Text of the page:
Show Summary Details

Page of

PRINTED FROM OXFORD HANDBOOKS ONLINE ( © Oxford University Press, 2022. All Rights Reserved. Under the terms of the licence agreement, an individual user may print out a PDF of a single chapter of a title in Oxford Handbooks Online for personal use (for details see Privacy Policy and Legal Notice).

date: 06 July 2022

Abstract and Keywords

Many political theorists take the phenomenon of market failure to show that arguments for libertarianism fail in a straightforward way. This chapter explains why the most common form of this objection depends on invalid reasoning, and why a more sophisticated examination of the relevant economics has led most contemporary economists and policy experts to a view that might be called Default Libertarianism, according to which the strong default for public policy—even in response to market failures—should be toward decentralized, pro-individual freedom policies that involve minimal government intervention in markets. Some experts (but by no means all) similarly believe that even in the face of substantial market failures, libertarian policies are generally best all things considered. This shift toward more libertarian policy represents an important change from the middle of the twentieth century. This chapter explains the structure of the arguments that have led to this shift.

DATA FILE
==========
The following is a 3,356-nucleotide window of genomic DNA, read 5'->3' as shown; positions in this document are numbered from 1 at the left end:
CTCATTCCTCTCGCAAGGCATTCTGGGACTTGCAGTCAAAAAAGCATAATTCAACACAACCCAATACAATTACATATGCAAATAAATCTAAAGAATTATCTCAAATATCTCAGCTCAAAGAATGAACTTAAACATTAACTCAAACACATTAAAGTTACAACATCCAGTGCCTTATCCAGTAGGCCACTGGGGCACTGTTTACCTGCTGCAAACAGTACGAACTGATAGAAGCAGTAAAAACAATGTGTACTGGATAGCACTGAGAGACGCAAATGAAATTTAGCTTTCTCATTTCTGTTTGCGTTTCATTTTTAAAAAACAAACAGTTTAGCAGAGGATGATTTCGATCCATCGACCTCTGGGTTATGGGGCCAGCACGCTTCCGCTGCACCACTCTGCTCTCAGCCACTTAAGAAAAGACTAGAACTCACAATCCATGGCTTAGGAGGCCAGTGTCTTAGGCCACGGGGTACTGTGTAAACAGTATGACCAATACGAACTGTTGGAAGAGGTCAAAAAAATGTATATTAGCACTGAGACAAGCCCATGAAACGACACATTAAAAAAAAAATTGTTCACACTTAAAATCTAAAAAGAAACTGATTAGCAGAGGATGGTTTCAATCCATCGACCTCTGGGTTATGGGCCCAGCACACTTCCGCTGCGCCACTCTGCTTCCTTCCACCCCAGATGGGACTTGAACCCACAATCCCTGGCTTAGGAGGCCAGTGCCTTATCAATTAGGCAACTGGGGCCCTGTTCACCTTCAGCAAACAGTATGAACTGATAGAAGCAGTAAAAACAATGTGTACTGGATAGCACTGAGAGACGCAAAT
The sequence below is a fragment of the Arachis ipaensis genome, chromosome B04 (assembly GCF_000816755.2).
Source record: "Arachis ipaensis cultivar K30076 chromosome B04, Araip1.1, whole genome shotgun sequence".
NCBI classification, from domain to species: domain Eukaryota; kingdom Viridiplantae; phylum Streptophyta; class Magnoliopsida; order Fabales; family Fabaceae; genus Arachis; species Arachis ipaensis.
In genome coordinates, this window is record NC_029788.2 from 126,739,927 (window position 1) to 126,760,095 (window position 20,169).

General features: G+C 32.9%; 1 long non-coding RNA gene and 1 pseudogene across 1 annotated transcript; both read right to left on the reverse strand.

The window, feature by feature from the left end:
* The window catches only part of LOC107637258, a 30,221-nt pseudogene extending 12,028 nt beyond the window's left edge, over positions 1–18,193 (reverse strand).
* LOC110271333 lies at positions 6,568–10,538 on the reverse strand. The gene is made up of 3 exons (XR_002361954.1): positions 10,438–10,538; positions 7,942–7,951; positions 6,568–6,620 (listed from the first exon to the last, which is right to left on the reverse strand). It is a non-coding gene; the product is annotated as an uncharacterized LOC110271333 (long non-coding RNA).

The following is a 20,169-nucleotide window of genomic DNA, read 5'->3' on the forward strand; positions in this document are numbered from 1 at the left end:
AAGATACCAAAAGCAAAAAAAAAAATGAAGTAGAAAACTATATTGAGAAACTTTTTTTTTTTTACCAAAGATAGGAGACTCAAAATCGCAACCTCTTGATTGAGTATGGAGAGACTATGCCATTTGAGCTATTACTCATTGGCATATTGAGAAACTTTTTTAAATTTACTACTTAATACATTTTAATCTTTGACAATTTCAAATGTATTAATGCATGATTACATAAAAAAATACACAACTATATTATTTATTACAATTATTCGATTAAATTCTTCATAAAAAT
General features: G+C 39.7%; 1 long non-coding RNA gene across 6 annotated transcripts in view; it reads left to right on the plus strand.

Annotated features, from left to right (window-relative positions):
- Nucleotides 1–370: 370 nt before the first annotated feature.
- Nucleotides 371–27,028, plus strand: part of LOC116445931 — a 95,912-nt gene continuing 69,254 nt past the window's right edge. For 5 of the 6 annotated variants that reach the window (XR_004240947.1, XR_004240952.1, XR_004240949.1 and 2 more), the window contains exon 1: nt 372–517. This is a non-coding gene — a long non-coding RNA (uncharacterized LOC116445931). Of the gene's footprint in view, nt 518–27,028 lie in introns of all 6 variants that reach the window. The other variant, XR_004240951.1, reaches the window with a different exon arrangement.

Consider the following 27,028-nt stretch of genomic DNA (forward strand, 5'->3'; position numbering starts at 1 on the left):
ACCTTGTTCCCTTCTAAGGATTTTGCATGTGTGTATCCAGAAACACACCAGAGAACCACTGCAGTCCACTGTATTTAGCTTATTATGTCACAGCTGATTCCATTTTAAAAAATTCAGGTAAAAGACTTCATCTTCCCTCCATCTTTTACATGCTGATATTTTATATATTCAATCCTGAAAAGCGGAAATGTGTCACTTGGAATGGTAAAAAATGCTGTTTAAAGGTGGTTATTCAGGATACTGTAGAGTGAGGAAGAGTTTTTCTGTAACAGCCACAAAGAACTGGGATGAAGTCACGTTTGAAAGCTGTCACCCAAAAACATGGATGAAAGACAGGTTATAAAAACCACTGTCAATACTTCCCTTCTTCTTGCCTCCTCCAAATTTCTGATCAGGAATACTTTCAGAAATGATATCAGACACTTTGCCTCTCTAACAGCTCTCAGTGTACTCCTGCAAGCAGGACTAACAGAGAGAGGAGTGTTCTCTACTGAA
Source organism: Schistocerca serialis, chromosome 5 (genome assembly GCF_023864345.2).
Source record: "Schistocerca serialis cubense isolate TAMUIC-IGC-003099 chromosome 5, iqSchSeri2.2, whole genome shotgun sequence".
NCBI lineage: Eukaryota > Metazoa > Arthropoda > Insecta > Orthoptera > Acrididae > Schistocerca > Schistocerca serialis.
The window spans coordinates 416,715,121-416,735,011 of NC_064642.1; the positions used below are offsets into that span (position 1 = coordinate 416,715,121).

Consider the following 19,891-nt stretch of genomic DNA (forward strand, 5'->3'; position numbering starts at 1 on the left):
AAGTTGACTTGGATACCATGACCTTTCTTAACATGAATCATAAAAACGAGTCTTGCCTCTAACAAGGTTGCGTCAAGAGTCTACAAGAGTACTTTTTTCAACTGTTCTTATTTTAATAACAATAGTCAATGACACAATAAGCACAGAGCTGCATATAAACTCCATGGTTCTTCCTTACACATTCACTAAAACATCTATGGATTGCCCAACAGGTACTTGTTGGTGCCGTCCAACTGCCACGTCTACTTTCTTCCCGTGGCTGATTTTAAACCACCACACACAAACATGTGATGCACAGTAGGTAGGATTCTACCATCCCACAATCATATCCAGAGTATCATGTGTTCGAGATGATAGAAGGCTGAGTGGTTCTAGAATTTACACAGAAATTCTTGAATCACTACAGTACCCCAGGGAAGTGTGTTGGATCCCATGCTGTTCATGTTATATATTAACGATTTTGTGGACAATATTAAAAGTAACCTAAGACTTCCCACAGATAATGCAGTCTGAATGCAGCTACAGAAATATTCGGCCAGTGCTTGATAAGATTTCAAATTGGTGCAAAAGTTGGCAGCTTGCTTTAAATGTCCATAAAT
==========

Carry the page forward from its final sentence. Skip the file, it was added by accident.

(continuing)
Keywords: market failure, libertarianism, public policy, political theory, government regulation, tragedy of the commons

Access to the complete content on Oxford Handbooks Online requires a subscription or purchase. Public users are able to search the site and view the abstracts and keywords for each book and chapter without a subscription.

Please subscribe or login to access full text content.

If you have purchased a print title that contains an access token, please see the token for information about how to register your code.

For questions on access or troubleshooting, please check our FAQs, and if you can''t find the answer there, please contact us.